Book Club Menu
This angel-themed menu was fun and easy to plan and prepare.
Send guests home with little bags of angel kisses. Angel kisses are a scrumptious meringue cookie that I bake at Christmastime. For this angel-themed party, I substituted white baking chips for the chocolate chips I usually use in this recipe.
Our hero Verlaine enjoyed his Corona beer and I had some extra white feather boas … so I grabbed a few koozies, glued on some feathers, popped in a Corona and viola!
Book Club Resources
Ratings at the time this post was published
|Goodreads: 3.4 stars (13,746 ratings)|
|Amazon: 3.4 stars (398 ratings)|
|LibraryThing: 3.3 stars (360 ratings)|
|My Rating: 3.5 stars I enjoyed this novel and the biblical background. This genre is one of my favorites (The Name of the Rose, The Da Vinci Code). I found both Evangeline and Celestine engaging, but felt Verlaine and Gabriella were both under-developed. I wanted more background on Verlaine and I had difficulty understanding some of Gabriella’s actions. The story was mostly suspenseful, but a couple of times, predictable.|
Spoiler Alert: Discussion guide contains spoilers to the book.
1. Do you agree with the angelologists’ decision to withhold knowledge of the Nephilim and their schemes from the general human population?
2. The Bible’s descriptions of angels are very different from the winged cherubs that have grown to dominate the public imagination. Why do you think we’re drawn to the idea of angels while, at the same time, we’ve chosen to play down their fearsomeness?
3. Celestine seems to lead a half-life after descending into the gorge. In what ways do you imagine mortals would be changed after contact with the divine?
4. Why do you think the Nephilim have chosen to let their forefathers remain imprisoned?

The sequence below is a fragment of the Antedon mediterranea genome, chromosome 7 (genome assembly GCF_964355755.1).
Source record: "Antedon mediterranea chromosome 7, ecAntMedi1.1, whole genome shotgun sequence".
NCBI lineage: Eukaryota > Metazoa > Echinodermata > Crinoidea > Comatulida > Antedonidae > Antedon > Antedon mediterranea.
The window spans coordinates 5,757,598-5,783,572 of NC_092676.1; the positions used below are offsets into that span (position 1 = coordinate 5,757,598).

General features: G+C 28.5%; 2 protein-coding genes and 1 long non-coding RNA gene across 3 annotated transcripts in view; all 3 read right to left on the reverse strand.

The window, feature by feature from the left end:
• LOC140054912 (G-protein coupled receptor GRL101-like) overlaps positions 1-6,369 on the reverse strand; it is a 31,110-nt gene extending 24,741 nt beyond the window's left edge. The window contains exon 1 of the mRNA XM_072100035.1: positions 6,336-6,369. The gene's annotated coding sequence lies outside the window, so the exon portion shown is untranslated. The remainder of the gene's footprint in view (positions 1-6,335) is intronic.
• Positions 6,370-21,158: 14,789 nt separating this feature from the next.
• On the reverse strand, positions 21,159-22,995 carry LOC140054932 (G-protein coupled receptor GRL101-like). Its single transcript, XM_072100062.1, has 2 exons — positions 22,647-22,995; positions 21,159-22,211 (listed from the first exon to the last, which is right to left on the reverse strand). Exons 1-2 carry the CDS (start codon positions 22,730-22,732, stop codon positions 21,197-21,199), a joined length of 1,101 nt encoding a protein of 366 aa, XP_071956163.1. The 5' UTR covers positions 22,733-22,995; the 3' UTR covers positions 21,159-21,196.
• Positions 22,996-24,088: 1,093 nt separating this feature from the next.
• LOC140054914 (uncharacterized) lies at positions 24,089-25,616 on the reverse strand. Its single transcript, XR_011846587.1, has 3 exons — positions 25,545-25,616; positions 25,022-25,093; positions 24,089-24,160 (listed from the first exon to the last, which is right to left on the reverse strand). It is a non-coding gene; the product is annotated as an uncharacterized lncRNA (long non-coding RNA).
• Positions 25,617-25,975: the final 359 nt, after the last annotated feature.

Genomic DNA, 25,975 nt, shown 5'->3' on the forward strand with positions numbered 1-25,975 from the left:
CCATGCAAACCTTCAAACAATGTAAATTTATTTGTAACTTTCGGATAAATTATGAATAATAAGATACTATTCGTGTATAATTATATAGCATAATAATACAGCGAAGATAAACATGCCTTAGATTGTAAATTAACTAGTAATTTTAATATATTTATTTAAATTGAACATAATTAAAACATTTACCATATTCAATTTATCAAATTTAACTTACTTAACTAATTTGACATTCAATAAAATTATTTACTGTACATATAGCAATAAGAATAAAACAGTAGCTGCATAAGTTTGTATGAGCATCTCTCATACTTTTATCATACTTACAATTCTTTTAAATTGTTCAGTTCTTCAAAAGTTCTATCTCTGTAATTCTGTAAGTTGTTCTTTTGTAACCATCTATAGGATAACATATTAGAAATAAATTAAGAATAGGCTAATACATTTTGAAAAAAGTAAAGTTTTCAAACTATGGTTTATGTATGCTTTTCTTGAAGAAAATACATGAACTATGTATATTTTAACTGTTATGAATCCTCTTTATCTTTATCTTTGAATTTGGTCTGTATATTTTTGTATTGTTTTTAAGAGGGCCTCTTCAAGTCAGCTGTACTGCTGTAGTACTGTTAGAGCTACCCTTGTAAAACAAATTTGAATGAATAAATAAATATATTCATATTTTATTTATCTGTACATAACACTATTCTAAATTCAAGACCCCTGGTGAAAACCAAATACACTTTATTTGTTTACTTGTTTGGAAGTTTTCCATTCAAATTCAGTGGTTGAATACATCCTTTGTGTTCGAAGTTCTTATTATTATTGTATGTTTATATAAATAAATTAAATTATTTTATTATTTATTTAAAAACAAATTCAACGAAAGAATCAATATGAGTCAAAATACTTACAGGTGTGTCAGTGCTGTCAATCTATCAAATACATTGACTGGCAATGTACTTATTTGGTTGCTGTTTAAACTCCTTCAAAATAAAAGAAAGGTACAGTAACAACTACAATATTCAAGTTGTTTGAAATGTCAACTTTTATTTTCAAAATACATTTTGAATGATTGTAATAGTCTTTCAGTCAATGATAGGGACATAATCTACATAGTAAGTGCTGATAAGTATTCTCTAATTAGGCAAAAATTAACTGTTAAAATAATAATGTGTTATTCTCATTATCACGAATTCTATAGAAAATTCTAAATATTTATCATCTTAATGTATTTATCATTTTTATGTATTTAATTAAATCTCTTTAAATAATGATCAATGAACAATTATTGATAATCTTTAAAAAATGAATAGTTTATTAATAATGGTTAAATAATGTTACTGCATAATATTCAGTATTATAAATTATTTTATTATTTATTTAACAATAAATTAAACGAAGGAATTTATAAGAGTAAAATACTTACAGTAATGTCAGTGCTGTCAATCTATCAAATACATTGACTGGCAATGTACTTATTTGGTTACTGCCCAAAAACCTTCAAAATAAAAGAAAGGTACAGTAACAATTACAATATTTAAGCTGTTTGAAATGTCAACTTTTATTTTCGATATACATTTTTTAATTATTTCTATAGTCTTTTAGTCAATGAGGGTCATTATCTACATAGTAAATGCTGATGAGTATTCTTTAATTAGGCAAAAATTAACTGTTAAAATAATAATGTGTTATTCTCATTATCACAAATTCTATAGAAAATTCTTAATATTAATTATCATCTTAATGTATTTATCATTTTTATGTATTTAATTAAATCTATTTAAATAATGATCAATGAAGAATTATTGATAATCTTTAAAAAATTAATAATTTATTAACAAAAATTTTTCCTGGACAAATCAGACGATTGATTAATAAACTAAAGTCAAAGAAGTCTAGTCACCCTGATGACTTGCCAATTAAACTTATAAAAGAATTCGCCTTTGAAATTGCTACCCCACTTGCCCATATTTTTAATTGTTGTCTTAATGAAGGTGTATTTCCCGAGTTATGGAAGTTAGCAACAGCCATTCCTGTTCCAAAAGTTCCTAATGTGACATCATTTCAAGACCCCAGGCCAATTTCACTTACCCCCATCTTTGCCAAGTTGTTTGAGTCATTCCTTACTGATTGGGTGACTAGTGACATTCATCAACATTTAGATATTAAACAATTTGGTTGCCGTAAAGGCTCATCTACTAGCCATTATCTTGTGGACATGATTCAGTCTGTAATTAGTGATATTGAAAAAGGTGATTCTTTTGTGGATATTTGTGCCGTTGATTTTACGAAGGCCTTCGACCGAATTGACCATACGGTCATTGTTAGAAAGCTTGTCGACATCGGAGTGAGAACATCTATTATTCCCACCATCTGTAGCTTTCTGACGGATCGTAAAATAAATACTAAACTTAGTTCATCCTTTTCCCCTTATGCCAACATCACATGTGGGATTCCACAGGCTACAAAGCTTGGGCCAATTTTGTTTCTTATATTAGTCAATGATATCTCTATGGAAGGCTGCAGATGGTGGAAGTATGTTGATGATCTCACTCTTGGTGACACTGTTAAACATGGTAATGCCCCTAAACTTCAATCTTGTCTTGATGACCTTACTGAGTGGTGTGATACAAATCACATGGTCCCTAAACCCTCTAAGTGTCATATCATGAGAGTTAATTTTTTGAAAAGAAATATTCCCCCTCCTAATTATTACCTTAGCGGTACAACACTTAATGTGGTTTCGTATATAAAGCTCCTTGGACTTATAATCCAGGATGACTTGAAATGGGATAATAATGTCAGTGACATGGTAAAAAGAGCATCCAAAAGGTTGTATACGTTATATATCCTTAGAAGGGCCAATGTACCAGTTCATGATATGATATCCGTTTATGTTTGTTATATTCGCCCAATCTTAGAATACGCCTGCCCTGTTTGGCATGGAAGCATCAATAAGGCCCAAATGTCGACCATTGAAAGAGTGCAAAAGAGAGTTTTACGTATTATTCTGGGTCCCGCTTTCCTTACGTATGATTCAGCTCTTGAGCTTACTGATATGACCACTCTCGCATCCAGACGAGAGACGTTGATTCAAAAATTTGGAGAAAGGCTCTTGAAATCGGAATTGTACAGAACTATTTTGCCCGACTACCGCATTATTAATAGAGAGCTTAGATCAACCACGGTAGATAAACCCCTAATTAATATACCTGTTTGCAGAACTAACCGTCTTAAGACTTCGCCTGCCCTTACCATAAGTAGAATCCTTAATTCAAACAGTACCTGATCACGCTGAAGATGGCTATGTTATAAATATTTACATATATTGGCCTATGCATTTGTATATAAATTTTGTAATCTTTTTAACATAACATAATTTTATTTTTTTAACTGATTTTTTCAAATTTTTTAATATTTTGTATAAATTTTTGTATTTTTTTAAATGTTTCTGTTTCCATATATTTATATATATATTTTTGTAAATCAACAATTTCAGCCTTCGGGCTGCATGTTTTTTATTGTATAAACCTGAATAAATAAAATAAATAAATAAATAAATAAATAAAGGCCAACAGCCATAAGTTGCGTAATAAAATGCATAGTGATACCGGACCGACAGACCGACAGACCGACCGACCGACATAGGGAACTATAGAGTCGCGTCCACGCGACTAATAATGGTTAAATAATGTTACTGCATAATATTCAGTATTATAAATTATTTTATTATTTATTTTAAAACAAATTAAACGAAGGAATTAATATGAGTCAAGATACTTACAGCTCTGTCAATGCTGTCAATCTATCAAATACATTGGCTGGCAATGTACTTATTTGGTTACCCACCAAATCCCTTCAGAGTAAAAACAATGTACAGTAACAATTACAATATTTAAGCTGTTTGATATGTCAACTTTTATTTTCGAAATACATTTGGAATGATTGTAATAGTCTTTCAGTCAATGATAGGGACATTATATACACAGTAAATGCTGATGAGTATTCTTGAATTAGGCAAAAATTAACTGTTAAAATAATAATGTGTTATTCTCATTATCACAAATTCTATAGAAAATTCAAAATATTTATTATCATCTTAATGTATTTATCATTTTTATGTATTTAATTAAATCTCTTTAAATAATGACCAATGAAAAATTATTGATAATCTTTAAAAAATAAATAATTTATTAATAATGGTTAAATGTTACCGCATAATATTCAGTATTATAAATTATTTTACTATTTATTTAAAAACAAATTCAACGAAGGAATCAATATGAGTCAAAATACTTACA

5. If you were Evangeline, would you be able to forgive your parents and grandmother from hiding so much from you? Were they really acting in her best interests? Read more . . .
6. Does Verlaine have the wisdom and courage it takes to be an angelologist?
7. Were the nuns of St. Rose Convent betraying or upholding their vows in battling the Gibborim?
8. Should Gabriella have been cast out from the society of angelologists after begetting a child with Percival?
9. Have you ever visited any of the disassembled lyre’s four hiding places? Do you feel that Abigail Rockefeller did a good job of hiding and protecting it?
10. Did you suspect that Evangeline might be Nephilim? What do you think she intends to do with her newfound powers?
Purchase Angelology at your favorite bookseller
Danielle Trussoni was born in La Crosse, Wisconsin and graduated form the University of Wisconsin-Madison. She is the author of’ Falling Through the Earth: A Memoir, which was awarded the 2006 Michener-Copernicus Society of America Award, a BookSense pick and one of The New York Times Ten Best Books of 2006. Angelology is Trussoni’s first novel.
Visit author Danielle Trussoni’s website.
Other Works by Author and Recommended Reading
Other Notes and Comments
Do you have any other ideas or recipes for a book club party for Angelology? We would love to have you share them with us! You can leave a comment below and upload pictures as well.